Cath and Wren, twins, are going to college. Wren is outgoing, looking forward to establishing her own way, even if it means leaving Cath in her wake. Cath, our protagonist, is anxious and struggles to find her way without the sister who has always been there for her. The one thing she has is her fanfiction. Cath writes about Simon Snow, a Harry Potter-style character, and the world she creates is read by thousands across the globe. How can she find her own way while she is living in a fantasy world?
I love Rowell’s writing, the way she creates these characters who I very quickly come to love and want (desperately want) to see them succeed. I read Carry On (which is the fanfiction which Cath is writing in this novel, and which Rowell published separately) a few years ago, and now I really wish I’d read this first. Maybe one day I’ll go back to Carry On, now I’ve strangely seen how it was created.
A resort town in the UK in the fifties. A collection of characters – couples, singles, children. And Hercules Poirot, whose reputation precedes him, and many jokes are made about him being somewhere that there isn’t a murder. And then… there’s a murder.
This is pretty standard Christie. Very much of its time when it comes to attitudes and depictions of characters, there are the red herrings and confusing lines of thinking we’ve come to expect. And, of course, the murder is solved – along with some other strange happenings.
Emily Dean is one of the co-hosts of the Frank Skinner show on Absolute Radio in the UK, and I’ve been listening to the podcast of this for years now. It’s my cup of tea for sure, but she’s always been an unknown quantity. Funny – oh yes, very. I’ve learned a bit about her over the years, so when her memoir was mentioned on the show, I definitely wanted to get my hands on it.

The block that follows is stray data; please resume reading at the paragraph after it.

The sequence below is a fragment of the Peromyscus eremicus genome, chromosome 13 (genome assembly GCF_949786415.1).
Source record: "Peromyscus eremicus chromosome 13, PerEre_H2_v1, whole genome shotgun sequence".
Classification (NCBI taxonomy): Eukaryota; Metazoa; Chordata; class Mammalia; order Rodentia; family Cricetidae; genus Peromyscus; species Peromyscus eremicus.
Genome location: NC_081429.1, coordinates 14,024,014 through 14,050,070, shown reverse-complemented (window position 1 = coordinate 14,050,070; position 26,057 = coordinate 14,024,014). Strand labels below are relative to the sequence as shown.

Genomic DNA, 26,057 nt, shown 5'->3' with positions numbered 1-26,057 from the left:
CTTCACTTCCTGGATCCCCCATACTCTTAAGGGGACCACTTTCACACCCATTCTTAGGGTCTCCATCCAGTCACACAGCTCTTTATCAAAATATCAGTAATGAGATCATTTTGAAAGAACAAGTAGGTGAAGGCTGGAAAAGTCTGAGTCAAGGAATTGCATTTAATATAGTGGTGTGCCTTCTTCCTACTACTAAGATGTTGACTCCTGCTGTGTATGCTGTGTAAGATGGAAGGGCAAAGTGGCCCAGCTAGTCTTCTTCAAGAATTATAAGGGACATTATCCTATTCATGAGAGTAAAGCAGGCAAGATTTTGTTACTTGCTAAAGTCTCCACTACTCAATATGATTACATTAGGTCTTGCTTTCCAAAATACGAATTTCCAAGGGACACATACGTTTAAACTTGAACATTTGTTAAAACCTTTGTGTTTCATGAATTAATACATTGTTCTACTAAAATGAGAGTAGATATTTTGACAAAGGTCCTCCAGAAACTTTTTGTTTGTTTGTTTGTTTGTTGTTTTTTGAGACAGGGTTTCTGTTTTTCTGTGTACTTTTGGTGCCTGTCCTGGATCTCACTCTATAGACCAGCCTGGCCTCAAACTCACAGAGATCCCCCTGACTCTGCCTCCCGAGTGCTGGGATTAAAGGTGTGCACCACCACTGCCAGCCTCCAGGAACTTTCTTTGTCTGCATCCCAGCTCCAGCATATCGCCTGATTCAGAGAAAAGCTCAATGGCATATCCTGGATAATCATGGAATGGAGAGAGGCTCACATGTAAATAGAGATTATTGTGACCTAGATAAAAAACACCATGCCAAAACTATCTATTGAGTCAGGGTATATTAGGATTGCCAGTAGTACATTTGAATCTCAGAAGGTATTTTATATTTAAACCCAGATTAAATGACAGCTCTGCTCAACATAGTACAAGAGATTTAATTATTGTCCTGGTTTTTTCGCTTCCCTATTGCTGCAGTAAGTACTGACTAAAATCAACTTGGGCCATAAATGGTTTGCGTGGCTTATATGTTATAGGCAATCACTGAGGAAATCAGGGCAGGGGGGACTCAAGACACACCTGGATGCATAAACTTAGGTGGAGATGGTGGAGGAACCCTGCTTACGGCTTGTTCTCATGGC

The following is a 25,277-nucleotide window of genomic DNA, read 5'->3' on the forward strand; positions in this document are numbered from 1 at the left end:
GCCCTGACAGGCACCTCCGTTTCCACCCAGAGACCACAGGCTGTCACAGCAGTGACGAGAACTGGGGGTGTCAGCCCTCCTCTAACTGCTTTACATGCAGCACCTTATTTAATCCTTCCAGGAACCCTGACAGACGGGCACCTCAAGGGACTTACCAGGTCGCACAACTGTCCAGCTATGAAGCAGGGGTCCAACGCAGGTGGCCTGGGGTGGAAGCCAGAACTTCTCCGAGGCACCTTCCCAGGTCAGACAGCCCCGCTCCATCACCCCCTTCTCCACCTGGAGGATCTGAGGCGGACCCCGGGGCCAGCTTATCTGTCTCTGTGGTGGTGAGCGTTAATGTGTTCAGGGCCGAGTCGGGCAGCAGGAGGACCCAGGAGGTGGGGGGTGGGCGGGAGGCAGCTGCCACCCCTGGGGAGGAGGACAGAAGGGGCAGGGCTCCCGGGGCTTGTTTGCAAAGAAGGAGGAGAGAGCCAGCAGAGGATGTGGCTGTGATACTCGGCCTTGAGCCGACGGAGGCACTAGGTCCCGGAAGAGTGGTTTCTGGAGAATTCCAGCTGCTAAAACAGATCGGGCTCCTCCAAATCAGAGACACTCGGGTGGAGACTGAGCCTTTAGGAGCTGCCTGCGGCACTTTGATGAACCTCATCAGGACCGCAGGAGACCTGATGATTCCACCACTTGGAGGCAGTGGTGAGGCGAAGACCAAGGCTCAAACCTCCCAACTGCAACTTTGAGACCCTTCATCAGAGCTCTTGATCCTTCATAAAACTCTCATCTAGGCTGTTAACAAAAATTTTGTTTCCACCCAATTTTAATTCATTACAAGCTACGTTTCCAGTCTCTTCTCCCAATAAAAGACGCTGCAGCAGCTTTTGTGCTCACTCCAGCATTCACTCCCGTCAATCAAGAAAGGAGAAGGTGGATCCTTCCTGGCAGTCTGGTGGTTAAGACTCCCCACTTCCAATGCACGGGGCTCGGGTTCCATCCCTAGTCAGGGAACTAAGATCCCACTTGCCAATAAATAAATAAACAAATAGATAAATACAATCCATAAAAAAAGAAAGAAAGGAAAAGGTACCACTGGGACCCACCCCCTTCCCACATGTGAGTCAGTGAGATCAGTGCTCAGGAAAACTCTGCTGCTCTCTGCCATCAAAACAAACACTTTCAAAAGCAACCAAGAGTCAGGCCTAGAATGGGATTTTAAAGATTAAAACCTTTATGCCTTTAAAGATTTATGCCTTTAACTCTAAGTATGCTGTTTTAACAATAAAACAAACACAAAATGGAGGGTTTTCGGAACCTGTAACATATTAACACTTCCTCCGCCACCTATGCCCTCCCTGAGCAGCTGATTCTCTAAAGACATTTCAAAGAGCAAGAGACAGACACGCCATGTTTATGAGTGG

Wow. As you can tell by the title, there’s some tragedy in this. Emily recounts her mysterious childhood surrounded by eccentrics and actors, and goes into her life, telling tales with her self-deprecating humour. And then the real tragedies start, and tissues are needed. It’s a beautifully written book. I’m not sure if someone who doesn’t know Emily Dean’s work (including her podcast where she goes dog walking with various celebrities – also recommended) would enjoy it, but I’d say give it a go.
Tara Westover was raised in a fundamentalist Mormon family who didn’t believe in the evils of the wider world. Half her siblings didn’t have birth certificates or attend school. Hospitals and doctors were evil and everything could be cured by prayer and a form of homeopathy that her mother practised. Educated tells Tara’s story from her childhood to eventually moving away to college and moving into the world.
This is an amazing story. The way her family lives, the choices that were made. The fact that any of them survived, the idea that she could forge a different path. Wow. It’s just amazing.
This sequel to The Shining imagines where Danny would be as an adult. Would he still have the shining? Would he have found the success that his father never found? Would he ever recover from the absolute horror he experienced as a child?
I only read (via audiobook) The Shining last year and loved it, and so approached this with some trepidation. Being Stephen King, I knew it was going to be a good book, regardless of whether I enjoyed it. I thought he found a really good balance between the old book and this story, and tied both together through place and through the concept of ‘the shine’. I didn’t love it, but I did enjoy it, and it was good to get some further closure on the life of young Danny.